Arts Commons Presents
Why Must The Sun Go Down?, Aleatoric Garden, and TWO
Iris Moore, Aran Wilkinson Blanc, and Christopher Spencer-Lowe
Location: On the Arts Commons three video monitors:
+15 pedway; second level of Jack Singer Concert Hall west end
West end of Jack Singer Concert Hall main floor foyer
Near Ca’Puccini Café and the stained glass window
Dates: March 7 - April 1, 2019
Artist Reception: Friday, May 31st, 7-10PM, Hub Room at Arts Commons.
"Why Must The Sun Go Down?" is a short, animated film about a Nightingale's Journey to find out why the sun has to set at night. This film is done entirely by hand: The pieces are drawn, painted, and cut out, assembled, and then laid out flat to be photographed frame by frame. The frames are then assembled to create moving images that result in a film. The goal of this children's film was to explore the idea that life will always have ups and downs, and that we cannot have beautiful experiences without painful ones. The film is based on a children's storybook also written and illustrated by Iris Moore
Aleatoric Garden: My first exposure to Infrared Photography was with Kodak HIE film. Since then I have moved on to IR modified digital cameras, which provides more options and features, such as immediate feedback, allowing for much greater creative freedom and the ability to easily experiment. I love the unpredictability and shift in perception Infrared affords me- taking seemingly ordinary scene and rendering it in a whole new way. Just outside the visible realm of humans is a seemingly alien world all around us. There is also the possibility of dramatic visual shifts from one moment to the next; a slight movement of the camera, a subtle change in light, or even no readily apparent change can nevertheless profoundly alter the Infrared image. A symbiotic relationship is formed with the camera, the engineered eye, which is the only way of seeing the Infrared world.
For this piece I chose the simple garden as a subject, taking inspiration from Jean Painlevé’s “Science is Fiction” series of shorts and his unconventional take on the documentary. I wanted to take a wholly different look at an ordinary subject. I also used it as a testing ground for experimental camera software that transformed my still camera into a RAW motion-picture one. For my initial shooting I was even limited to two seconds of recording time as I experimented with settings. All of the audio was also recorded separately, months after the fact, and synced afterwards; The project is very much a fusion of traditional film-making with cutting edge digital tools. The visual aspect has also been heavily altered post capture, taking advantage of all the technologically derived detail provided to me. It does not follow a stringent, continuous visual look, but has been broken down, allowing me to explore the aesthetics of each shot on its own merits, and to create a more intuitive and emotional experience.
Two is an experimental documentary that seeks to create an impressionistic ‘memory’ rendering of the filmmaker’s year at home with his two-year-old daughter, Harley, and an exploration of the process of manufacturing memory itself.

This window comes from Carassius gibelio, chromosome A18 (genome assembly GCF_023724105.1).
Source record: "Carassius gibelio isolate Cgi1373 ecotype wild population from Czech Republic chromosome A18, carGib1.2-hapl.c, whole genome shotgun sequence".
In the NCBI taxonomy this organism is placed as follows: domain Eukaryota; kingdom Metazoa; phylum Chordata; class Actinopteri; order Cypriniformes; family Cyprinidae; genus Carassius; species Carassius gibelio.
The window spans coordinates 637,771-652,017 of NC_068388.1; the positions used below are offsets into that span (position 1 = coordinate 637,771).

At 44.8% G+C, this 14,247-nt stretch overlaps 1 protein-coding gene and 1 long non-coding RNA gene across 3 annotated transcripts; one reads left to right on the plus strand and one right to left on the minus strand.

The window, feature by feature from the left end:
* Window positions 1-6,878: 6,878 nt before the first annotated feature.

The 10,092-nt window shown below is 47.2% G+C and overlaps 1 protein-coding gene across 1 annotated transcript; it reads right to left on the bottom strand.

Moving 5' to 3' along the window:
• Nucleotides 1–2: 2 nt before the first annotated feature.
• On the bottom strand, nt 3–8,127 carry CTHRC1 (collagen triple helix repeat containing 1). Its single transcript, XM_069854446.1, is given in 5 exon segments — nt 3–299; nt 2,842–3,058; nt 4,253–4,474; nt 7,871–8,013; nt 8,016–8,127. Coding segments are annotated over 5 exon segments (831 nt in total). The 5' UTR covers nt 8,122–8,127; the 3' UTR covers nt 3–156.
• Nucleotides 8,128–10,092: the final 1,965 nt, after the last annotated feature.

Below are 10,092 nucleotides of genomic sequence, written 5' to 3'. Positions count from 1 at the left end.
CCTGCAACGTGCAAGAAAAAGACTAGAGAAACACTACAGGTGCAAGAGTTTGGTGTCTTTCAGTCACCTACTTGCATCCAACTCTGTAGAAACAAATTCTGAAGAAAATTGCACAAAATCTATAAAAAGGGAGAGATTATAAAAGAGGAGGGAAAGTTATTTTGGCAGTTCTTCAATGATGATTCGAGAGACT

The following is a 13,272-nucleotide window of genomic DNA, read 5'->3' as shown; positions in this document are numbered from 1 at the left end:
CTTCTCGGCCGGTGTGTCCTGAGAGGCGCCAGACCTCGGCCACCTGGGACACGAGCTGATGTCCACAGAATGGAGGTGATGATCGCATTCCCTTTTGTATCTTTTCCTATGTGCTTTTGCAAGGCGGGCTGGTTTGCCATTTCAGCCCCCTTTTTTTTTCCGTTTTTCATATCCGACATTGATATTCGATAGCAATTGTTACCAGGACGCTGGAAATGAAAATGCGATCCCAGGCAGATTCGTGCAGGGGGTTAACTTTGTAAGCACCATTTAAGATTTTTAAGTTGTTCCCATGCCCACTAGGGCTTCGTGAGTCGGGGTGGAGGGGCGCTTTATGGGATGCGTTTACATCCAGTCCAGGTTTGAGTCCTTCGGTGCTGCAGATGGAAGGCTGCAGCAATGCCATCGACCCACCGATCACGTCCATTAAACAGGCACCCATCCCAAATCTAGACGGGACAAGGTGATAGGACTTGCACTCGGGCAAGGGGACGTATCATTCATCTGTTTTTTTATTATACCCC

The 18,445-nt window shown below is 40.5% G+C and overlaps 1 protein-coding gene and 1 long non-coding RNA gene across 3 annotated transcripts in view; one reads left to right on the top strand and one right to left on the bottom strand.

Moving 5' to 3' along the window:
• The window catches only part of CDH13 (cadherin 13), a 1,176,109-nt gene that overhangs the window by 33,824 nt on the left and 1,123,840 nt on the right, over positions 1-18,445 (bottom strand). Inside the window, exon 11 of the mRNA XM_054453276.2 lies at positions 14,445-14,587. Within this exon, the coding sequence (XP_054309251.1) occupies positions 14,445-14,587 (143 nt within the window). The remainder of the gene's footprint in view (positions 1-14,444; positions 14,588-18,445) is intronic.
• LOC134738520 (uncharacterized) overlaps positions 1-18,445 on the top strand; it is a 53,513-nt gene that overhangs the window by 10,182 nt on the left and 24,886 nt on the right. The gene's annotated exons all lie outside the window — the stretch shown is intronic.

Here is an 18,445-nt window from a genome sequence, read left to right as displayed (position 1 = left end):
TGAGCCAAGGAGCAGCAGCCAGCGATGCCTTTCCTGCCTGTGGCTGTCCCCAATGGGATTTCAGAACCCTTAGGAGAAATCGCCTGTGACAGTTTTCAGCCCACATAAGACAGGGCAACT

The process of making my film TRANSFER, was for me a real exploration of the emotional power of memory sense, what I came to refer to as nostalgiacholia: the intermingling of joyful nostalgia with melancholy. I always knew that the medium of Super 8 possessed the innate ability to amplify this feeling, especially if the images it contained were anachronistic. TRANSFER gave me the opportunity to delve very deeply into this idea through the found footage of other people’s memories.
Iris Moore is a young emerging artist based in Victoria, British Columbia. Primarily a visual artist, she uses stop motion animation to tell fantastical stories that turn an eye inward on psychological and emotional exploration. Her animations are made using watercolour and paper cut-outs, and are created entirely by hand.
Aran Wilkinson Blanc: "I am a Calgary based New Media artist and Filmmaker, with a BFA in photography and sorted history with video, digital film, computer animation, graphic design, and sculpture. The high level of technological mediation inherent in my practices has also lead me to seek out collaborations with other artists and work on projects that incorporate different ideas and perspectives. I attempt build on the creative opportunities technology affords me, without allowing them to dictate the form or substance of my work while at the same time exploring that relationship between people and their constructed interactions."
Christopher Spencer-Lowe (CSL) is an award-winning filmmaker, media artist and performer of unusual works in public. His most recent direction in life has stemmed from the birth of his daughter, which inspired him to reflect on the importance of memory in our unconscious relationships with our world. ALETORIA, CSL's most recent short film, a commission from IFCO in Ottawa, uses chance and randomly chosen images to personify and embody the force of chaos. CSL is an active member of the Halifax filmmaking and arts community, often teaching film and media art and serving on various boards and committees.